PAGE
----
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Stories of Creativity: The Center for Fine Art Photography

Hamidah Glasgow, Director C4FAP

C4FAP By: Michelle Venus

Picture this: a photography center that hosts juried exhibitions featuring the work of international artists, and which nurtures photographers at every stage of their careers, especially early on, when professional launching pads are few and far between.

And picture this: a prestigious nonprofit organization known for giving attention to artists’ observations of the world around them, featured in beautifully curated shows that have broad audience appeal and refuses to shy away from complicated or controversial imagery. And this: a gallery that facilitates learning, inspiration, and connection through photography; where the playing field is equal and stipends and scholarships are offered to every level—from youth programs to portfolio reviews to solo exhibitioners.

That exists in Fort Collins. Perched on the northern fringe of the Creative District, the Center for Fine Art Photography (C4FAP) has been presenting impactful exhibitions in its three galleries since 2004. Executive Director Hamidah Glasgow seeks out renowned jurors and curators from all over the world to explore a wide variety of themes and social issues. An exhibition featuring portraits isn’t going to be all about smiling, happy faces. You might see a goat. Or a woman courageously baring her mastectomy. Or photographs that deeply explore the vulnerability of gender identity. Individually, each image is a strong statement; a unique perspective, a point of view. Collectively, they are masterful.

But there is so much more to the Center than being a showcase for fine art photography. For many photographers who are just starting to ping on the edge of the radar, it is an opportunity to jump start their careers. Often, inclusion in a C4FAP exhibition is the first time a photographer is showing his or her work. “The Center is known for bringing emerging artists to the forefront,” says Hamidah. “These are very talented artists who are not yet ready to be taken on by a museum or a major gallery. That’s our specialty. Oftentimes we’ll see people [who have exhibited at C4FAP] moving onto other juried exhibitions. Then we’ll bring them back to do a solo show. Then they have more solo shows—they’re on to bigger and better things. A lot of people in the industry talk about the Center as a launching pad. Curators and gallerists watch what’s being shown here and they’re noticing the artists we hang.”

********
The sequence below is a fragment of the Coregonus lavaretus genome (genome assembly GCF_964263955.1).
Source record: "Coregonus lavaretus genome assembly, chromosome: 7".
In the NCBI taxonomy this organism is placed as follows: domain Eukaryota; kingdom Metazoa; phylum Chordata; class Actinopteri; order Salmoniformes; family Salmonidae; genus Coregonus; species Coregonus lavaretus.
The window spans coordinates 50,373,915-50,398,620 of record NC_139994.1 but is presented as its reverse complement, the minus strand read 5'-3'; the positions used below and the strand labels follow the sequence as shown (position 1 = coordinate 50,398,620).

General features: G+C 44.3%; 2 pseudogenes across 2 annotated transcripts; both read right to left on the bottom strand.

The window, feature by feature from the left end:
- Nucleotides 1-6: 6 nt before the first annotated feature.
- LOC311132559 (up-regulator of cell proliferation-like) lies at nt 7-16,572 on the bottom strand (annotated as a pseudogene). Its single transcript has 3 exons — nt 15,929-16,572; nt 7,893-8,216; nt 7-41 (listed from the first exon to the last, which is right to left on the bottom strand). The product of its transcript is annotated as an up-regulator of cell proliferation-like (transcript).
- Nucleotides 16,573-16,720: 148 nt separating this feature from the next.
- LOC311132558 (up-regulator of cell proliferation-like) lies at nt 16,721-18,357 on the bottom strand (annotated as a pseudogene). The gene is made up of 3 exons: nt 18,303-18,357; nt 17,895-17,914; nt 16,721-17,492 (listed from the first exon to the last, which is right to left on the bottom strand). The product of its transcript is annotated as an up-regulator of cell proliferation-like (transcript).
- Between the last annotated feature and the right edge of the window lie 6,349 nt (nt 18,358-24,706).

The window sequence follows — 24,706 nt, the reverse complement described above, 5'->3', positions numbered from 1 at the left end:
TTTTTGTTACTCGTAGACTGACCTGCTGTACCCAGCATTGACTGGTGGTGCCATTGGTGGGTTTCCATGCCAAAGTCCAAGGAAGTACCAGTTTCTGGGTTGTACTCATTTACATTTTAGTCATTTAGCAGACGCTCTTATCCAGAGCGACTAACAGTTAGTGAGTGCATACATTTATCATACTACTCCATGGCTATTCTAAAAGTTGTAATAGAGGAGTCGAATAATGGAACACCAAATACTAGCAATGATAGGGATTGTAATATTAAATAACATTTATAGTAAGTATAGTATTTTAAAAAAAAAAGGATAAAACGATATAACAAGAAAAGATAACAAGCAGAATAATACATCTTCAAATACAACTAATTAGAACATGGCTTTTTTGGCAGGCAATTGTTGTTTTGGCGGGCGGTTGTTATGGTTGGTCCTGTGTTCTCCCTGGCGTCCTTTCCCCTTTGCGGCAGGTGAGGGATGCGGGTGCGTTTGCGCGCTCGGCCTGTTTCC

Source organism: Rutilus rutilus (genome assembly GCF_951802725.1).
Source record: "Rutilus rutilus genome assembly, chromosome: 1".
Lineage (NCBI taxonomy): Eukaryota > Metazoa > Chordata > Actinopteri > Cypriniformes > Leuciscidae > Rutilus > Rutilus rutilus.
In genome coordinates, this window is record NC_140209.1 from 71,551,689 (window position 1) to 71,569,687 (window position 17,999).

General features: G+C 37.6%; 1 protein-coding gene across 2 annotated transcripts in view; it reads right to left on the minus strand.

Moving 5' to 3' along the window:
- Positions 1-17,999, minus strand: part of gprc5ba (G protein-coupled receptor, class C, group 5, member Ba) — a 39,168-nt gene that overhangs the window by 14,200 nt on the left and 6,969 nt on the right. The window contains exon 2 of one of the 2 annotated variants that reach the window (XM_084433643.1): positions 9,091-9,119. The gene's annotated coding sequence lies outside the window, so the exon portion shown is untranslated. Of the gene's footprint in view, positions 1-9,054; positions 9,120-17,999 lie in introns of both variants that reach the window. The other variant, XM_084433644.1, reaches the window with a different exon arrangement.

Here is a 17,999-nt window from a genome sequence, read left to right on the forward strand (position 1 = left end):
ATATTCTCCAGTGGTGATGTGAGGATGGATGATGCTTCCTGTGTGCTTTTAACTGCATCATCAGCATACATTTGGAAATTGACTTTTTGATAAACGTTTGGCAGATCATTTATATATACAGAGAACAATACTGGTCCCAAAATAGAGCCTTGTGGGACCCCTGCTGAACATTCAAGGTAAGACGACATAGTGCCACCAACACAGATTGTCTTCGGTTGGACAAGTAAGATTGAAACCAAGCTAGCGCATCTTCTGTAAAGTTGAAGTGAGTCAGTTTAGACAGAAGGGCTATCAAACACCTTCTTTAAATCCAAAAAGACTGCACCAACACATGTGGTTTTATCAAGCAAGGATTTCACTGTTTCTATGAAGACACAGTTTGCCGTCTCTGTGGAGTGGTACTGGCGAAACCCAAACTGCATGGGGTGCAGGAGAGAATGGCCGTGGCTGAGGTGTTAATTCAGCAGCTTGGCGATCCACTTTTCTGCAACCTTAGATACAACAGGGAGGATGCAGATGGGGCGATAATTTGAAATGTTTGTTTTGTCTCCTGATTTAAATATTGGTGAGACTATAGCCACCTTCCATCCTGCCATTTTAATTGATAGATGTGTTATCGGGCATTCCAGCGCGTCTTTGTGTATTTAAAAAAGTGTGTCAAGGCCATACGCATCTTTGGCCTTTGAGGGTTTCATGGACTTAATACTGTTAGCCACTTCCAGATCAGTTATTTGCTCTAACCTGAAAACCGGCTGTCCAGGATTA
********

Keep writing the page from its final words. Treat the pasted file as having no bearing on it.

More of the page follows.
That’s been the experience for Fort Collins photographer Katie Kalkstein. Her work is largely based on environmental issues and has been exhibited at the Center several times. “When I found the Center for Fine Art Photography, it was like a bacon of light in the photography world,” she says. “Hamidah has been able to bring in so many people from all over the world and so much wonderful photography. And she has the ability to connect people on a global level and start conversations on subjects that really matter.

Katie has seen her career advance. She has met curators and important figures win the photography world that would have been out of reach without her relationship with the Center. Those people have introduced her and her work to others, resulting in having her photography exhibited in galleries, festivals, and public art installations in Denver, San Diego, Portland, Scottsdale, Austria, and China. “I wouldn’t have had these opportunities without the Center,” she says. She’s received additional guidance in portfolio reviews and advice from peers.

The Center is entirely funded through memberships, donations, grants, and artist entry fees for exhibitions. “We’re not a for-profit gallery, though people can purchase artwork we exhibit,” explains Hamidah. “In that respect, we are not a museum. But we’re more like a museum space than a gallery, because we are a 501(c)(3) public non-profit organization. We’re here to serve the community and the photographers.”

A typical artists’ reception at the Center is populated with patrons, jurors and curators, and exhibitors, who often travel long distances to attend. It’s not unusual to have artists from China, Scandinavia, and all over the United States rub elbows with art photography enthusiasts at these events. The artists talk about their work—what inspired it, their approach, challenges they faced, and stepping outside their comfort zones. At a recent reception, Montana artist Matthew Hamon described his experience taking portraits for his project “Gymnosophy” at a naturists’ community in Ontario, Canada, where all residents are nude. Even visitors have to follow the rules, so Matt disrobed and then created imagery that commingled “aesthetics and techniques associated with both journalism and formal portraiture to capture authentic, narrative images of the culture.”

The Center for Fine Art Photography is truly a gem in northern Colorado’s art scene. It rivals similar centers in New York, Chicago, and Los Angeles and is much easier to get to. Added bonus: there’s on-site parking. It’s worth the time to visit. You’ll be inspired, challenged, and enthralled. Promise.

Michelle Venus is a freelance writer and editor living and working in a little old bungalow in Old Town Fort Collins. She can be found pedaling her bike to coffee shops and happy hours, and is known to dance in the office. Any office.

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